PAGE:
Thursday, March 28, 2019

The Evil Eye (updated)

Many cultures all over the world share a common belief in a type of curse or hex that is transmitted (usually) unwittingly through a glare or  glance in which the caster is filled with envy, praise, or covetousness. It can also be transmitted, intentionally or unintentionally, by people with green or blue eyes — which is why protective charms to ward against this curse are so often blue, green, or turquoise.

The evil eye is also called the invidious eye, the envious eye, ayin ha'ra (Hebrew), malocchio (Italian), mal ojo (Spanish), jettatore (Sicilian), the stink eye (Hawaiian), nazar (Turkish), and bla band (Farsi).

While the eye itself is a receptive sensory organ, the power of the evil eye is insidious in its ability to send curses outward in a projective manner often unbeknownst to the own doing the cursing. In a traditional context, the person who sends the curse does not necessarily intend the afflicted target any harm. They simply admire and covet what they don’t already have. For this reason, mothers in cultures where a belief in the evil eye is prevalent might respond, “Oh, but he’s got dirt on him,” when told their baby is beautiful. Without saying something seemingly “mean,” the child might attract the evil eye and become sick — or even die!

Perils related to the evil eye include wasting, illness, blight, injury, plain bad luck, and possibly death.
Charms against the evil eye are sometimes also simply called “the evil eye” and take the shape of a blue, green, or turquoise circle banded in white to represent the eye. Various hand gestures and horns (with their phallic connotations) are also reputed to ward against the evil eye.  Eyes, hands, and horns have all been fashioned into jewelry, charms, and art that can be displayed on bodies, in homes, and in vehicles to offer the most possible protection against the threat of this malevolent glare.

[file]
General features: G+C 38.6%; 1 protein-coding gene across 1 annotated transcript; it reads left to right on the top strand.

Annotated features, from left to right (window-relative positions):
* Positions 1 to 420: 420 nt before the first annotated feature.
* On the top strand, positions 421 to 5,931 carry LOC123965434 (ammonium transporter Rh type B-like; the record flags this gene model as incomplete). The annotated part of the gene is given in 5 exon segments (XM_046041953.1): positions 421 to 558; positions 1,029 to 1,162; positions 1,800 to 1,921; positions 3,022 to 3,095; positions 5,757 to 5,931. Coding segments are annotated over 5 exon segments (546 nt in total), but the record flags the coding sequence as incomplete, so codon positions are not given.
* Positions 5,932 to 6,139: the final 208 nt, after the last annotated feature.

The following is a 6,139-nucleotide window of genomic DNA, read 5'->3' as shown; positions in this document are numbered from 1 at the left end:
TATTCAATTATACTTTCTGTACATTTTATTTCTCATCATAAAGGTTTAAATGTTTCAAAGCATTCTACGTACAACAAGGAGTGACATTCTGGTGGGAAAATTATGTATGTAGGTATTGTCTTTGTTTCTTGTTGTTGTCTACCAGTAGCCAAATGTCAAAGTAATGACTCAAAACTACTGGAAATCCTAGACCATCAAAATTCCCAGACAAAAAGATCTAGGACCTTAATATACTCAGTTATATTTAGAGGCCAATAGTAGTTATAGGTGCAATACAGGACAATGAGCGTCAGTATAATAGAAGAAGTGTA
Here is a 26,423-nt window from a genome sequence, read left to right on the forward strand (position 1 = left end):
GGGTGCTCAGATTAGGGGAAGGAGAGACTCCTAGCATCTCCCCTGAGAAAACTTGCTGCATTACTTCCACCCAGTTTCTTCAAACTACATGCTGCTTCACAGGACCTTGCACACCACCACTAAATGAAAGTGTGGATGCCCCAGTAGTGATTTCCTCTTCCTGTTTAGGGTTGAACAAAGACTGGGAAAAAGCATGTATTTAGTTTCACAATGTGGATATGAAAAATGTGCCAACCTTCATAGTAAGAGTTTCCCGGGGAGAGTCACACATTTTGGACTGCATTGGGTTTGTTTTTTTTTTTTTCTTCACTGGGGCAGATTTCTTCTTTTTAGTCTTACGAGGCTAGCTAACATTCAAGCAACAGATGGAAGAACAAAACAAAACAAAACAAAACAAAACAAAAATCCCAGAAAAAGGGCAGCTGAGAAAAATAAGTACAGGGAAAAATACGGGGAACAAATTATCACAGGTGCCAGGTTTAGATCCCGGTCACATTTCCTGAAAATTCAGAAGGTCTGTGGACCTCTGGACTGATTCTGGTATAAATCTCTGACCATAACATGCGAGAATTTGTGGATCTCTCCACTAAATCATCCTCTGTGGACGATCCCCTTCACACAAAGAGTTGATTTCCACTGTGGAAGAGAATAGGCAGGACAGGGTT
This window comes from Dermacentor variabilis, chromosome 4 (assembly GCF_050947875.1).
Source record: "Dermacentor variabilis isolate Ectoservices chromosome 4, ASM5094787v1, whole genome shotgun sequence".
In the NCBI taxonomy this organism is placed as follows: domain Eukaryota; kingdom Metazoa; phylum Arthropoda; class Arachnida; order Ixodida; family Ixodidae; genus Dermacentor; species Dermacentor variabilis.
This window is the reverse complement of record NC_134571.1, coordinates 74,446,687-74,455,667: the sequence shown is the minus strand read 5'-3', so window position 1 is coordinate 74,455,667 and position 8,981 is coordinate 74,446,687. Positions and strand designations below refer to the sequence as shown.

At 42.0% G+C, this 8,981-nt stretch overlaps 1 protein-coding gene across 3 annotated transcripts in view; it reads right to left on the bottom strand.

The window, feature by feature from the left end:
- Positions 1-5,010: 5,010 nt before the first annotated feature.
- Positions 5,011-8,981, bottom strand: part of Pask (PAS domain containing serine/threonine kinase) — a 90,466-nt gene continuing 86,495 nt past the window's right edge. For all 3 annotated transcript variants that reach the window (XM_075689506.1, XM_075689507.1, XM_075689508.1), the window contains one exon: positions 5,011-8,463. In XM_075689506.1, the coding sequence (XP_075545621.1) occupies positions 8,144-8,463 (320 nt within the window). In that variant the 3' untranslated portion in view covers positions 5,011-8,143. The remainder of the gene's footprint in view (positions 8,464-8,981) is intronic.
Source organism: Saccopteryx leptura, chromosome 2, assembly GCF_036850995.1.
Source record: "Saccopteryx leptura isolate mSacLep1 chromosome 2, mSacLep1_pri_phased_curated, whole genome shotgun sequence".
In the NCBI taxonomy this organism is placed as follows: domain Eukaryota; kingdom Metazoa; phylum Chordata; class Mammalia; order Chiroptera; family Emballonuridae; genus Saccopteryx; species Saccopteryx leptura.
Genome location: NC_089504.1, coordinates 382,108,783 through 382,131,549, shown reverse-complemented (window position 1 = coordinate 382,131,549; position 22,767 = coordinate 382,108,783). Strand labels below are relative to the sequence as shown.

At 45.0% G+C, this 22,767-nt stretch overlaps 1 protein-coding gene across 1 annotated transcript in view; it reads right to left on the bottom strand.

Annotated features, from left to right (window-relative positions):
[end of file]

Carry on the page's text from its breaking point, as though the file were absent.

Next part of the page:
Meeting at the Crossroads (updated)

Liminal places are those locales that can be described as neither here nor there, and since time immemorial, they have been considered the very best places to meet the Witchfather (or Witchmother) and perform spells.  Liminal spaces might be include the mouth of a cave (neither in the belly of the earth, nor upon the land’s breast), at the seashore (neither in the ocean, nor upon dry land), at a doorway (neither inside the house, nor yet outside its bounds). But the liminal place that has fired the imagination and bred some of the most enduring folklore is that of the crossroads — the place where two or more roads come together and the traveler can stand for a moment in true limbo, on their way to anywhere.

It is in this place of balance, of limitless possibility, of undiscovered potential that magic and initiation are possible. The Seeker of the Mysteries has access to all that Is, Was, and Will Be.

Cultures from all over the globe have expressed this concept in a myriad of ways. Some embrace it, and some fear it. The Keeper of these Mysteries is most often viewed as a devil, demon, whore, or hag, but sometimes they are known as the Master, Light Bearer, Psychopomp, Key Holder. (Sometimes they are both loved and feared, for the Mysteries that illuminate and set the soul aflame can also consume one with madness if not grounded and tempered.) Hekate and Hermes both held this role in ancient Greece.  In Africa (and African-diaspora) religions we see Legba/Elegua (and several others) as well as Pomba Gira.  Odin was honored at crossroads in parts of Denmark and elsewhere in the Norse world.

Folklore holds that rulers, dancers, musicians, artists, and merchants — just to name a few — have all made deals with the Devil at the crossroads to increase their talents, fame, power, and fortune. Perhaps the truer tale is that these intrepid (or desperate) seekers quested for mastery of their natural gifts. They may have come away changed by their initiation, startled by the Keeper they encountered there, but their work was fueled by Cunning Fire  after they had gone down to those crossroads.

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